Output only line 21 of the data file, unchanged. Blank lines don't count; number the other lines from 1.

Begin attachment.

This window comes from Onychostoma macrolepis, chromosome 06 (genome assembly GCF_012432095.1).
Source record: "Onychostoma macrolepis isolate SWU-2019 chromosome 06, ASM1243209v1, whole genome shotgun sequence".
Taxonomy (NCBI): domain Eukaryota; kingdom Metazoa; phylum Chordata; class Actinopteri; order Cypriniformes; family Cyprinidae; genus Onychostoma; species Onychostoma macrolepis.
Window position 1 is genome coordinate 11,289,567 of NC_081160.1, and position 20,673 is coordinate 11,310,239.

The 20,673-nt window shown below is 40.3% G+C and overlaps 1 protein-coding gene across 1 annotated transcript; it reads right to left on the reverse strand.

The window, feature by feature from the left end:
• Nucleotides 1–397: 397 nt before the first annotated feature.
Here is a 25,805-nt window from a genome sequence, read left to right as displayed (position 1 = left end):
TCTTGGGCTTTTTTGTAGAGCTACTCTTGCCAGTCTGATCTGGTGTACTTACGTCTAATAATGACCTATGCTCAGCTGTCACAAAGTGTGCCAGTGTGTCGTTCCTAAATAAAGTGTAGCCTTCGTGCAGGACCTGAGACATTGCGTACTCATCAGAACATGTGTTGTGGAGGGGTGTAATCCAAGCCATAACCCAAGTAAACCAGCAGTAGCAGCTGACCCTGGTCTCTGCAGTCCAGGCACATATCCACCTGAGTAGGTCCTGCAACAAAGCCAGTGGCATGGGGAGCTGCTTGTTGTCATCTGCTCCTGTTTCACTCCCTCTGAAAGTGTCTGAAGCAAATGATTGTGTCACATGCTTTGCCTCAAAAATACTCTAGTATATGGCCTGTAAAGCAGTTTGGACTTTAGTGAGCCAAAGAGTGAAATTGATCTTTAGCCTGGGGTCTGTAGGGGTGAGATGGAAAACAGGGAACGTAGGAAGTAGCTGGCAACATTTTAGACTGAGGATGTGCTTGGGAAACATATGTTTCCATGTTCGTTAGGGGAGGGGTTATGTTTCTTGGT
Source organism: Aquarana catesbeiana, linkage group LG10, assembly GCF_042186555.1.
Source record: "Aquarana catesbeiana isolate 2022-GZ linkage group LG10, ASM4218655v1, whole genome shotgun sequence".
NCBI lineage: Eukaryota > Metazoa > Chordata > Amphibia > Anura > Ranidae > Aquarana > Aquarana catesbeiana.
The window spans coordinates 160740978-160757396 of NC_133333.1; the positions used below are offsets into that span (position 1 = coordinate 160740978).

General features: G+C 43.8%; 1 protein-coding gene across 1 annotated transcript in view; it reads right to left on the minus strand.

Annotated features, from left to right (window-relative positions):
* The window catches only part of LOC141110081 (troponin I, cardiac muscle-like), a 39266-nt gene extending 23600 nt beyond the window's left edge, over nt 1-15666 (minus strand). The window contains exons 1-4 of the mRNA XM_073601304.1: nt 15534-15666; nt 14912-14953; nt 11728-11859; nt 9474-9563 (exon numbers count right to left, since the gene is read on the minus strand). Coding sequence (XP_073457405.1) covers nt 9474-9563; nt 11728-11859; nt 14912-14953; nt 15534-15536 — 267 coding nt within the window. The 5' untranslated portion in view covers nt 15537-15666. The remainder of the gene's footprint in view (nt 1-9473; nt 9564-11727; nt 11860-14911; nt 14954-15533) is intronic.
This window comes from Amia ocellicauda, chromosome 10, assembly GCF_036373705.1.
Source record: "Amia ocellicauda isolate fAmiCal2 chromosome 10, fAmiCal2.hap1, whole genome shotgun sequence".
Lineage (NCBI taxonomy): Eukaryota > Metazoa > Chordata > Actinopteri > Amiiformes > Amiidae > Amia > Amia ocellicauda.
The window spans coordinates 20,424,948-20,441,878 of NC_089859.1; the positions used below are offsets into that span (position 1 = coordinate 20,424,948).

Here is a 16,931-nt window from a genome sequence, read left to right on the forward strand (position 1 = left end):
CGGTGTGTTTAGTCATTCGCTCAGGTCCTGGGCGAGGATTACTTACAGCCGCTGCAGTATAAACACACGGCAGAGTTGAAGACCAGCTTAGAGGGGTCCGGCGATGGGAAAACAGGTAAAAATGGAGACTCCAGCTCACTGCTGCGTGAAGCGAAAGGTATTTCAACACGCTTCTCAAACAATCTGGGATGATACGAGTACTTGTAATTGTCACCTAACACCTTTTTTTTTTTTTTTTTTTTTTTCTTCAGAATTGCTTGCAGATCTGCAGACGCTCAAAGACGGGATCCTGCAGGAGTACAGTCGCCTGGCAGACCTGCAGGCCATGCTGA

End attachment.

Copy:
Here is a 16,931-nt window from a genome sequence, read left to right on the forward strand (position 1 = left end):